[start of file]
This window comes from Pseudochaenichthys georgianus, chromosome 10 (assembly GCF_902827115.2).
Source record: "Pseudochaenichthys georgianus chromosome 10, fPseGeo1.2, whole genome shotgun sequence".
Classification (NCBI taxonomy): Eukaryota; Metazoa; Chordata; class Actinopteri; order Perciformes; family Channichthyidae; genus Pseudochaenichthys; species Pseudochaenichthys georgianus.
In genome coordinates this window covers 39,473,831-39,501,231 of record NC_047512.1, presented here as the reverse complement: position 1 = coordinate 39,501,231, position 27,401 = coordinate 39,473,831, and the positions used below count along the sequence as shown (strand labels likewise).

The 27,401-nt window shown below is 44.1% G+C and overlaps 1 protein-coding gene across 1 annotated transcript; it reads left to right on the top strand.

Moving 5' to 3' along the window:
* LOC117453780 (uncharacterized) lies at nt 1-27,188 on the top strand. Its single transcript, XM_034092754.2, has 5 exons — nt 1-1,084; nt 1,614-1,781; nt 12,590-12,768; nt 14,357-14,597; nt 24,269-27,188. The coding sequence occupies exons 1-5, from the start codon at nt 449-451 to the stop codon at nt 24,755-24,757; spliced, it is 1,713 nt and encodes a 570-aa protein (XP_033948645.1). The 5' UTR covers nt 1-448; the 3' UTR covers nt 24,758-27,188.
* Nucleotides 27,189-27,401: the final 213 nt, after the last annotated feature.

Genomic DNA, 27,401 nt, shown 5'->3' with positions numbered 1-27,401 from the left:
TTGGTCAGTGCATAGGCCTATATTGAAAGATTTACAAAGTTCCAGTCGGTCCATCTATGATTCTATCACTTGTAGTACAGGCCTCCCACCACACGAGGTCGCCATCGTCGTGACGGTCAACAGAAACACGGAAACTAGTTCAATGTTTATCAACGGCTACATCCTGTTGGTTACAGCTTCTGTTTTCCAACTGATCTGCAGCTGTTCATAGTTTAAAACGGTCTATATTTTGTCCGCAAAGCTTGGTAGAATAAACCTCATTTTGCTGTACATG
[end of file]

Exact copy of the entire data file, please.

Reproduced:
This window comes from Pseudochaenichthys georgianus, chromosome 10 (assembly GCF_902827115.2).
Source record: "Pseudochaenichthys georgianus chromosome 10, fPseGeo1.2, whole genome shotgun sequence".
Classification (NCBI taxonomy): Eukaryota; Metazoa; Chordata; class Actinopteri; order Perciformes; family Channichthyidae; genus Pseudochaenichthys; species Pseudochaenichthys georgianus.
In genome coordinates this window covers 39,473,831-39,501,231 of record NC_047512.1, presented here as the reverse complement: position 1 = coordinate 39,501,231, position 27,401 = coordinate 39,473,831, and the positions used below count along the sequence as shown (strand labels likewise).

The 27,401-nt window shown below is 44.1% G+C and overlaps 1 protein-coding gene across 1 annotated transcript; it reads left to right on the top strand.

Moving 5' to 3' along the window:
* LOC117453780 (uncharacterized) lies at nt 1-27,188 on the top strand. Its single transcript, XM_034092754.2, has 5 exons — nt 1-1,084; nt 1,614-1,781; nt 12,590-12,768; nt 14,357-14,597; nt 24,269-27,188. The coding sequence occupies exons 1-5, from the start codon at nt 449-451 to the stop codon at nt 24,755-24,757; spliced, it is 1,713 nt and encodes a 570-aa protein (XP_033948645.1). The 5' UTR covers nt 1-448; the 3' UTR covers nt 24,758-27,188.
* Nucleotides 27,189-27,401: the final 213 nt, after the last annotated feature.

Genomic DNA, 27,401 nt, shown 5'->3' with positions numbered 1-27,401 from the left:
TTGGTCAGTGCATAGGCCTATATTGAAAGATTTACAAAGTTCCAGTCGGTCCATCTATGATTCTATCACTTGTAGTACAGGCCTCCCACCACACGAGGTCGCCATCGTCGTGACGGTCAACAGAAACACGGAAACTAGTTCAATGTTTATCAACGGCTACATCCTGTTGGTTACAGCTTCTGTTTTCCAACTGATCTGCAGCTGTTCATAGTTTAAAACGGTCTATATTTTGTCCGCAAAGCTTGGTAGAATAAACCTCATTTTGCTGTACATG